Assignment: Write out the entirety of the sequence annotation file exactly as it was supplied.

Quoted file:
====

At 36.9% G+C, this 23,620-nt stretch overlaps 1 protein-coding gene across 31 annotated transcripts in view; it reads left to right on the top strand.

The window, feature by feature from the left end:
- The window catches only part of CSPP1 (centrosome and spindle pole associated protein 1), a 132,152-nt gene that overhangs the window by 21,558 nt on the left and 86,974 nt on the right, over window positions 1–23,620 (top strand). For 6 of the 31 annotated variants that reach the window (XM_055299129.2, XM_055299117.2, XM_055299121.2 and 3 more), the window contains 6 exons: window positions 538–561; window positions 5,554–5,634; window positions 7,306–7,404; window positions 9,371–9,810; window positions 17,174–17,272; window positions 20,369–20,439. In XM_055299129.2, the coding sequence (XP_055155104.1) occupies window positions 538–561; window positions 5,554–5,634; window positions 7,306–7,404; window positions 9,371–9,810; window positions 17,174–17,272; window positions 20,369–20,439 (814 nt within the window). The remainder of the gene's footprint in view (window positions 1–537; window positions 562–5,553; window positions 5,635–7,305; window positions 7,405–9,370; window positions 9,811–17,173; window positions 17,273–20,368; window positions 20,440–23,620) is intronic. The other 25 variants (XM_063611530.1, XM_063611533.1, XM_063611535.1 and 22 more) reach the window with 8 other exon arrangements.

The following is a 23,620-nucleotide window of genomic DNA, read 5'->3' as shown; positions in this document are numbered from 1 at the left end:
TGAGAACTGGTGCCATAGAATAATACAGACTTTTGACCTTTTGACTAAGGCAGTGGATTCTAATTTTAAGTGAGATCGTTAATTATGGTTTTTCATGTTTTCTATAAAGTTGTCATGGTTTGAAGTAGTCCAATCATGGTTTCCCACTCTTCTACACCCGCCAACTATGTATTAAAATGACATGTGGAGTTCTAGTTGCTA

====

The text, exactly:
At 36.9% G+C, this 23,620-nt stretch overlaps 1 protein-coding gene across 31 annotated transcripts in view; it reads left to right on the top strand.

The window, feature by feature from the left end:
- The window catches only part of CSPP1 (centrosome and spindle pole associated protein 1), a 132,152-nt gene that overhangs the window by 21,558 nt on the left and 86,974 nt on the right, over window positions 1–23,620 (top strand). For 6 of the 31 annotated variants that reach the window (XM_055299129.2, XM_055299117.2, XM_055299121.2 and 3 more), the window contains 6 exons: window positions 538–561; window positions 5,554–5,634; window positions 7,306–7,404; window positions 9,371–9,810; window positions 17,174–17,272; window positions 20,369–20,439. In XM_055299129.2, the coding sequence (XP_055155104.1) occupies window positions 538–561; window positions 5,554–5,634; window positions 7,306–7,404; window positions 9,371–9,810; window positions 17,174–17,272; window positions 20,369–20,439 (814 nt within the window). The remainder of the gene's footprint in view (window positions 1–537; window positions 562–5,553; window positions 5,635–7,305; window positions 7,405–9,370; window positions 9,811–17,173; window positions 17,273–20,368; window positions 20,440–23,620) is intronic. The other 25 variants (XM_063611530.1, XM_063611533.1, XM_063611535.1 and 22 more) reach the window with 8 other exon arrangements.

The following is a 23,620-nucleotide window of genomic DNA, read 5'->3' as shown; positions in this document are numbered from 1 at the left end:
TGAGAACTGGTGCCATAGAATAATACAGACTTTTGACCTTTTGACTAAGGCAGTGGATTCTAATTTTAAGTGAGATCGTTAATTATGGTTTTTCATGTTTTCTATAAAGTTGTCATGGTTTGAAGTAGTCCAATCATGGTTTCCCACTCTTCTACACCCGCCAACTATGTATTAAAATGACATGTGGAGTTCTAGTTGCTA